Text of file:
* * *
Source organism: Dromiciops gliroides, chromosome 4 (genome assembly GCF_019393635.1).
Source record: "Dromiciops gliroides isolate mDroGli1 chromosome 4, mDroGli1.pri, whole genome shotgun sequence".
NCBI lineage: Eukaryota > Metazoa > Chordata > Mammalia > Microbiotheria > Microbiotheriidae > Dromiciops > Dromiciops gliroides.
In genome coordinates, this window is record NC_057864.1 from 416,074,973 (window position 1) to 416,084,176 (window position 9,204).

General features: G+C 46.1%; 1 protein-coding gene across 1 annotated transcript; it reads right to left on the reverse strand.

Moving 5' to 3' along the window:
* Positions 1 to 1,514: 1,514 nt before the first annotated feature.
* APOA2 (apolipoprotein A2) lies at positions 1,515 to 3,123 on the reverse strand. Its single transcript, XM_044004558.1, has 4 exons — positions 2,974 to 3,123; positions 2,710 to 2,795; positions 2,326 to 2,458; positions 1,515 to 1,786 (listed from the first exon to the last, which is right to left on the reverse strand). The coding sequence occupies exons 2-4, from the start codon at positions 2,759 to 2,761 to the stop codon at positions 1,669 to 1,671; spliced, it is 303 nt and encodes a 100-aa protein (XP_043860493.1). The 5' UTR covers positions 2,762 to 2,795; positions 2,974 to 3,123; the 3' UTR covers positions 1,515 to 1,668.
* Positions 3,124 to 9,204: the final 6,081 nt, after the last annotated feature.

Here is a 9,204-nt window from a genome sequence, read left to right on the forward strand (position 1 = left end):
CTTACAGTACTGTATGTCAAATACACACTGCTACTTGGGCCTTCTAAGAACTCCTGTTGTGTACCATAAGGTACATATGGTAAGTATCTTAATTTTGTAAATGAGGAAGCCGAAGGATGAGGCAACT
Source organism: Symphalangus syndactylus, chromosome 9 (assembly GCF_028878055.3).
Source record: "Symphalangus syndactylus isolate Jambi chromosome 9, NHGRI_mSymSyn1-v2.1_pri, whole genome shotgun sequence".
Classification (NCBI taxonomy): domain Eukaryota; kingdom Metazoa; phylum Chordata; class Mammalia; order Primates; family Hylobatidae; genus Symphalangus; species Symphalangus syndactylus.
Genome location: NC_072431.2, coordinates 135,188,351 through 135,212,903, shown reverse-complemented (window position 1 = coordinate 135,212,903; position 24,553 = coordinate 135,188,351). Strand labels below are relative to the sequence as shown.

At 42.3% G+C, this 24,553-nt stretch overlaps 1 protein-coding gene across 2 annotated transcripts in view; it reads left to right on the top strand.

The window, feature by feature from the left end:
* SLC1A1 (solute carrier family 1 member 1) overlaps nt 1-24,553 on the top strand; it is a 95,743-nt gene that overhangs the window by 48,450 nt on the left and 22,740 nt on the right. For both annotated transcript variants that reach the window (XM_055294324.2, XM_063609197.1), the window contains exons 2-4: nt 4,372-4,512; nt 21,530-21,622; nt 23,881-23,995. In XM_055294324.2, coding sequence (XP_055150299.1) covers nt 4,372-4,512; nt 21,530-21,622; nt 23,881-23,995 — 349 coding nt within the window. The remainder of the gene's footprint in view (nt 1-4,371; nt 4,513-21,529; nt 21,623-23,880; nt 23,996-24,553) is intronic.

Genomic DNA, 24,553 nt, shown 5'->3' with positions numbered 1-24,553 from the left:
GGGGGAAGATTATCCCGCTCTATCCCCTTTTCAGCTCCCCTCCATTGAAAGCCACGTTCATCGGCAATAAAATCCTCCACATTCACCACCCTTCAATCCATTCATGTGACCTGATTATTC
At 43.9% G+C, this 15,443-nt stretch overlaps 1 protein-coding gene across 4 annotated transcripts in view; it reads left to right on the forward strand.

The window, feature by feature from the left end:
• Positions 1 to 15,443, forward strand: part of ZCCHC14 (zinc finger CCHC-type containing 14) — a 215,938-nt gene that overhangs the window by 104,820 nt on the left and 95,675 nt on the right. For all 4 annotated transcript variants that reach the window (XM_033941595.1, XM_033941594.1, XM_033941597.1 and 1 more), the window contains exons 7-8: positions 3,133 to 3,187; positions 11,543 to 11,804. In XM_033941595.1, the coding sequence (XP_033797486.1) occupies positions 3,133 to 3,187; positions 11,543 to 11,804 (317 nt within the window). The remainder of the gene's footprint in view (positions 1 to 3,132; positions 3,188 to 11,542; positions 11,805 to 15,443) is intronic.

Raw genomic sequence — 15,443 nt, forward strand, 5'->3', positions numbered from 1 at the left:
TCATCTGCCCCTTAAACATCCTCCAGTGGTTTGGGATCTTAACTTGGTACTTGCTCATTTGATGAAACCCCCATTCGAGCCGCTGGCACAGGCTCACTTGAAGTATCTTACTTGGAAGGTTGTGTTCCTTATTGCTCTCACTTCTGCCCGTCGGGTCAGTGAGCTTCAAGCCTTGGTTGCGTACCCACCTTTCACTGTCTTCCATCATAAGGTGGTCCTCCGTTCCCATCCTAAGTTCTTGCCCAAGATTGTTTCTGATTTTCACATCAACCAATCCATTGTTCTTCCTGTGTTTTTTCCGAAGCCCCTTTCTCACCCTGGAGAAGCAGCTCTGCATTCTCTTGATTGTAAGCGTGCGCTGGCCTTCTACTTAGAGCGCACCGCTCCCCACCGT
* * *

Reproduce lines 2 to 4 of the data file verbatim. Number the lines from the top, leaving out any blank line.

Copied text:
Source record: "Dromiciops gliroides isolate mDroGli1 chromosome 4, mDroGli1.pri, whole genome shotgun sequence".
NCBI lineage: Eukaryota > Metazoa > Chordata > Mammalia > Microbiotheria > Microbiotheriidae > Dromiciops > Dromiciops gliroides.
In genome coordinates, this window is record NC_057864.1 from 416,074,973 (window position 1) to 416,084,176 (window position 9,204).